Afghan spirit burns strong amid ashes of despair
The ancient city of Herat is both gifted and scarred by its rich but brutal history
Women wearing traditional burghas walk past the ancient Citadel fortress in Herat. Photographs: John D McHugh
Afghans watch a motorcycle rider perform in a park in Herat.
Drug addicts smoking heroin in the shadows of Herat’s famous 15th century minarets.
The five remaining 15th century minarets of the Musalla Complex in Herat.
Distorted and discordant music clashed with the torturous squeals of the rickety Ferris wheel as Abdul Zahid helped a rare customer into a gondola. “Our business is bad since the suicide bombing,” said Zahid, who operates his ride in the amusement park in the western Afghan city of Herat.
“The attack was on the American consulate, not the gardens,” he said. “This park is secure, but the people are terrified.”
Since the Taliban government was toppled in 2001, Herat has largely been peaceful. But in September 2013 the Taliban launched an attack” on the city’s US facility. A truck bomb detonated by the main entrance initiated the assault, then multiple gunmen and suicide bombers ran through the destroyed front gate and engaged in a shoot-out with the stunned defenders.
All the Taliban were killed before they could enter the actual consulate building, but not before images and footage of a key US installation under fire were beamed around the world, just a day after the first anniversary of the attack on the American diplomatic mission in Bengazi that left US ambassador Chris Stevens dead.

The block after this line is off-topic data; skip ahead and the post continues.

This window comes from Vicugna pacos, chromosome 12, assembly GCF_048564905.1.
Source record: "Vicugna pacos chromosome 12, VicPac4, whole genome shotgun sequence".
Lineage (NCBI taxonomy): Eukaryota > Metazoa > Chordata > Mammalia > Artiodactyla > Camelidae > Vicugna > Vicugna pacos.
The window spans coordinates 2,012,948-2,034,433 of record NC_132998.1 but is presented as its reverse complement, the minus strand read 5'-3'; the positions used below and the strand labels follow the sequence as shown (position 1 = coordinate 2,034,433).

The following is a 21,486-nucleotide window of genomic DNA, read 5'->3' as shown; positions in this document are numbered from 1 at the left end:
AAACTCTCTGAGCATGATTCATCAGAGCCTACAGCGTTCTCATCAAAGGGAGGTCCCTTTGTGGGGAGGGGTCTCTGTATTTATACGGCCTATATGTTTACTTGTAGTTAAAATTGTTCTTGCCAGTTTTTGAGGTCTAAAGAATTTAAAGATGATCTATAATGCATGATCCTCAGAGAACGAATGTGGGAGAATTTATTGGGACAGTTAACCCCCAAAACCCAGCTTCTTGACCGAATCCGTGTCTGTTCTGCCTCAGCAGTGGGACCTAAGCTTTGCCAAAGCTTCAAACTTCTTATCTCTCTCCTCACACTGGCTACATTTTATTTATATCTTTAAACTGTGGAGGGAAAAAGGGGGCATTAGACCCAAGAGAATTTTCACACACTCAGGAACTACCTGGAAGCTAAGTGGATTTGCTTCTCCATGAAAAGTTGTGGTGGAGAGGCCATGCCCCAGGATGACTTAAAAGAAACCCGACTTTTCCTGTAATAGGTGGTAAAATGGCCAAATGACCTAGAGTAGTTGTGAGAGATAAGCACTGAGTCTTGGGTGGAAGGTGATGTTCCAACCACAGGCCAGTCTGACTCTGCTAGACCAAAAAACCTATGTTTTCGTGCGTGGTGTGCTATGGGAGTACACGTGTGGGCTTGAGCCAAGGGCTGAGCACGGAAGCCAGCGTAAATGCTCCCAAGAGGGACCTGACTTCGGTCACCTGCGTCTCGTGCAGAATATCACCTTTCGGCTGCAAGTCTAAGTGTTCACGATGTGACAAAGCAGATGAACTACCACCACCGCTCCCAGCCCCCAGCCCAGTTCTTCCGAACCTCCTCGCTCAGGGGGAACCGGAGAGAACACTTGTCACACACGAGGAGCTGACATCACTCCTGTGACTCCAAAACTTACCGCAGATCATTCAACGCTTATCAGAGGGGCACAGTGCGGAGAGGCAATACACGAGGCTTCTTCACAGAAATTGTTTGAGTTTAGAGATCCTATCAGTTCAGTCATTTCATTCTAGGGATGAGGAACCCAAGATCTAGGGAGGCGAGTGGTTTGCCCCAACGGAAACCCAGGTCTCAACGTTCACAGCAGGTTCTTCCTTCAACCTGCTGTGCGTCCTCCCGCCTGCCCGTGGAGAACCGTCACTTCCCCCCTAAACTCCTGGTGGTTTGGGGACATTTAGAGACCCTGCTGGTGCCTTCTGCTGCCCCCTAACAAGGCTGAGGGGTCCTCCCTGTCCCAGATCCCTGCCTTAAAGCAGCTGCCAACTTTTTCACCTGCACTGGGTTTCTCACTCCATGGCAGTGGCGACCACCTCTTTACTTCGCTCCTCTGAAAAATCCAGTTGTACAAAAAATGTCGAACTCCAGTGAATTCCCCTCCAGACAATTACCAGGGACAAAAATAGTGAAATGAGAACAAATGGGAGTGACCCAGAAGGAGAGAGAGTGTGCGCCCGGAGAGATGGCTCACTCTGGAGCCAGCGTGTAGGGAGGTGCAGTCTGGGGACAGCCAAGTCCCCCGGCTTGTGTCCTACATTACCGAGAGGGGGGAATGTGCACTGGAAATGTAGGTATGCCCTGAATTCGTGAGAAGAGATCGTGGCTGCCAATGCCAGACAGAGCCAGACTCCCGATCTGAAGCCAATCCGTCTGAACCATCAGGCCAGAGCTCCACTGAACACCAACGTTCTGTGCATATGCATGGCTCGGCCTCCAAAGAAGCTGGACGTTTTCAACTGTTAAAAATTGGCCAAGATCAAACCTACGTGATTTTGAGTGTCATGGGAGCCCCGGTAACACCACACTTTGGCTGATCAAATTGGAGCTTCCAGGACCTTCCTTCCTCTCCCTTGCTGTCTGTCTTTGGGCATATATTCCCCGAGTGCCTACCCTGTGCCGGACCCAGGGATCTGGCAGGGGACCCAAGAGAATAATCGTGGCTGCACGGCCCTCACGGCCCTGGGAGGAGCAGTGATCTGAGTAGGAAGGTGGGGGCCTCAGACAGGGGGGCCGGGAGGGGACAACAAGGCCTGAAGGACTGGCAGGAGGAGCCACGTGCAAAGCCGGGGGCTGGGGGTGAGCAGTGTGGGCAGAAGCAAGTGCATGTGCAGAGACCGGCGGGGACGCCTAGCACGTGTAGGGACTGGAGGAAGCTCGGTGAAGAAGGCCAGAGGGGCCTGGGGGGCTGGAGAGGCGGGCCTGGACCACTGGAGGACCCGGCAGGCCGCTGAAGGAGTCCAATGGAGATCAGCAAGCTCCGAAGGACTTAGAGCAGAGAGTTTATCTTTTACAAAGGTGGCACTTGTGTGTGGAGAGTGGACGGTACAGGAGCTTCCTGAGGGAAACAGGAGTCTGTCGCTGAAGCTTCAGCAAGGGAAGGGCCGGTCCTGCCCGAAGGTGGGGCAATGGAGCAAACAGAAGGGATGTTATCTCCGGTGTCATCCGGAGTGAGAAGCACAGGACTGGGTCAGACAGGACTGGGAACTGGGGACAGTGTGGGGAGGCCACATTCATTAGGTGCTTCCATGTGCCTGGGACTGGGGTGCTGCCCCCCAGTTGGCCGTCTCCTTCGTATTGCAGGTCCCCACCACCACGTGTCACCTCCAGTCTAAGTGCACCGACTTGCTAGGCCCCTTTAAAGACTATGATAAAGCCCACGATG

As Zahid pushed the start button again, his dilapidated big wheel carried the infrequent passengers up into the sky, from where they could look down on the half empty park and picnic areas below. Not far away was the US consulate, still looking impregnable despite the Taliban’s efforts. Beside it was the Jihad Museum, built to preserve the history of the mujahideen’s fight against the Soviet invasion 30 years earlier. The museum had not been so lucky, with windows, doors and exhibits destroyed by the attack.
Located in the west of Afghanistan, Herat is an ancient city. Once the capital of an empire that stretched from Iran to China, it takes great pride in its cultural legacy. The five remaining minarets of the Musalla Complex are the most famous attraction, and a major part of Herat’s bid to be named a Unesco World Heritage Centre.
Standing on the edge of a wasteland, looking at five crumbling minarets that seem one good push away from collapsing, it is hard to believe this was once one of the finest examples of Islamic architecture in the world. Built in the 15th century, the Musalla Complex was a wonder of its age. But in 1885, the British were meddling in Afghanistan and, fearing a Russian attack, blew it up, leaving only a few minarets. It was an act of cultural vandalism that rivals the Taliban’s destruction of the Buddha statues of Bamiyan over a century later.
Drugs and despair
Gazing at the minarets in the golden light of the evening sun, any melancholy I felt for a lost architectural beauty was quickly eclipsed by the unfolding human tragedy beneath the towers. Hundreds of men and boys were dotted around the complex, walking sluggishly or sitting staring into nothingness, like an army of zombies.